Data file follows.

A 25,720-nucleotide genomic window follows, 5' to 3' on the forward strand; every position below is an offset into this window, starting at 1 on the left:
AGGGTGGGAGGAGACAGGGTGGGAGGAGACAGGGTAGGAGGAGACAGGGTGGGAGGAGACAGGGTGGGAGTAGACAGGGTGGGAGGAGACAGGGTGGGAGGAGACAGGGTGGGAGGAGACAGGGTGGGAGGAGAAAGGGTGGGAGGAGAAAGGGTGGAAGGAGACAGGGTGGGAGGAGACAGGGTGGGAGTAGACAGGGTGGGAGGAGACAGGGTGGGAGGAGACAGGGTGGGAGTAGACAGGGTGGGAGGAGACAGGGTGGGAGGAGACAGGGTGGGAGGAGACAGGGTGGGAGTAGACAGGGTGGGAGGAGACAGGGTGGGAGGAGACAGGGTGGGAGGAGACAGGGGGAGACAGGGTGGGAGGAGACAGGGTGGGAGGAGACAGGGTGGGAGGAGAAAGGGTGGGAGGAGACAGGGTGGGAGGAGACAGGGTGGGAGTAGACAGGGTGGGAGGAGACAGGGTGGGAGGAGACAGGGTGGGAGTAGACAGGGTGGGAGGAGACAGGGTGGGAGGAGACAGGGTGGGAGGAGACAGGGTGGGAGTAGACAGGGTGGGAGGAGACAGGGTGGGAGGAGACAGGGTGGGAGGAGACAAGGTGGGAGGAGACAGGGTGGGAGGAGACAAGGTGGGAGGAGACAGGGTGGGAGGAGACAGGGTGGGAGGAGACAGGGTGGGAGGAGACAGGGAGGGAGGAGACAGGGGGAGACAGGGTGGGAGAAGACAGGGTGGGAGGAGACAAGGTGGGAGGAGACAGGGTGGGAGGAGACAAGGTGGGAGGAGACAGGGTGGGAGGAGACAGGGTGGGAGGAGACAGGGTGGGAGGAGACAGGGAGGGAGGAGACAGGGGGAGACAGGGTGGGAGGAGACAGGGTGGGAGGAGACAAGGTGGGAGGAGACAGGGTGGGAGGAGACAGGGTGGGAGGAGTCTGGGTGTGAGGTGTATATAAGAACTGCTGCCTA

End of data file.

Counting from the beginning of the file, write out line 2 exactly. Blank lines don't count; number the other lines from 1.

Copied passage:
AGGGTGGGAGGAGACAGGGTGGGAGGAGACAGGGTAGGAGGAGACAGGGTGGGAGGAGACAGGGTGGGAGTAGACAGGGTGGGAGGAGACAGGGTGGGAGGAGACAGGGTGGGAGGAGACAGGGTGGGAGGAGAAAGGGTGGGAGGAGAAAGGGTGGAAGGAGACAGGGTGGGAGGAGACAGGGTGGGAGTAGACAGGGTGGGAGGAGACAGGGTGGGAGGAGACAGGGTGGGAGTAGACAGGGTGGGAGGAGACAGGGTGGGAGGAGACAGGGTGGGAGGAGACAGGGTGGGAGTAGACAGGGTGGGAGGAGACAGGGTGGGAGGAGACAGGGTGGGAGGAGACAGGGGGAGACAGGGTGGGAGGAGACAGGGTGGGAGGAGACAGGGTGGGAGGAGAAAGGGTGGGAGGAGACAGGGTGGGAGGAGACAGGGTGGGAGTAGACAGGGTGGGAGGAGACAGGGTGGGAGGAGACAGGGTGGGAGTAGACAGGGTGGGAGGAGACAGGGTGGGAGGAGACAGGGTGGGAGGAGACAGGGTGGGAGTAGACAGGGTGGGAGGAGACAGGGTGGGAGGAGACAGGGTGGGAGGAGACAAGGTGGGAGGAGACAGGGTGGGAGGAGACAAGGTGGGAGGAGACAGGGTGGGAGGAGACAGGGTGGGAGGAGACAGGGTGGGAGGAGACAGGGAGGGAGGAGACAGGGGGAGACAGGGTGGGAGAAGACAGGGTGGGAGGAGACAAGGTGGGAGGAGACAGGGTGGGAGGAGACAAGGTGGGAGGAGACAGGGTGGGAGGAGACAGGGTGGGAGGAGACAGGGTGGGAGGAGACAGGGAGGGAGGAGACAGGGGGAGACAGGGTGGGAGGAGACAGGGTGGGAGGAGACAAGGTGGGAGGAGACAGGGTGGGAGGAGACAGGGTGGGAGGAGTCTGGGTGTGAGGTGTATATAAGAACTGCTGCCTA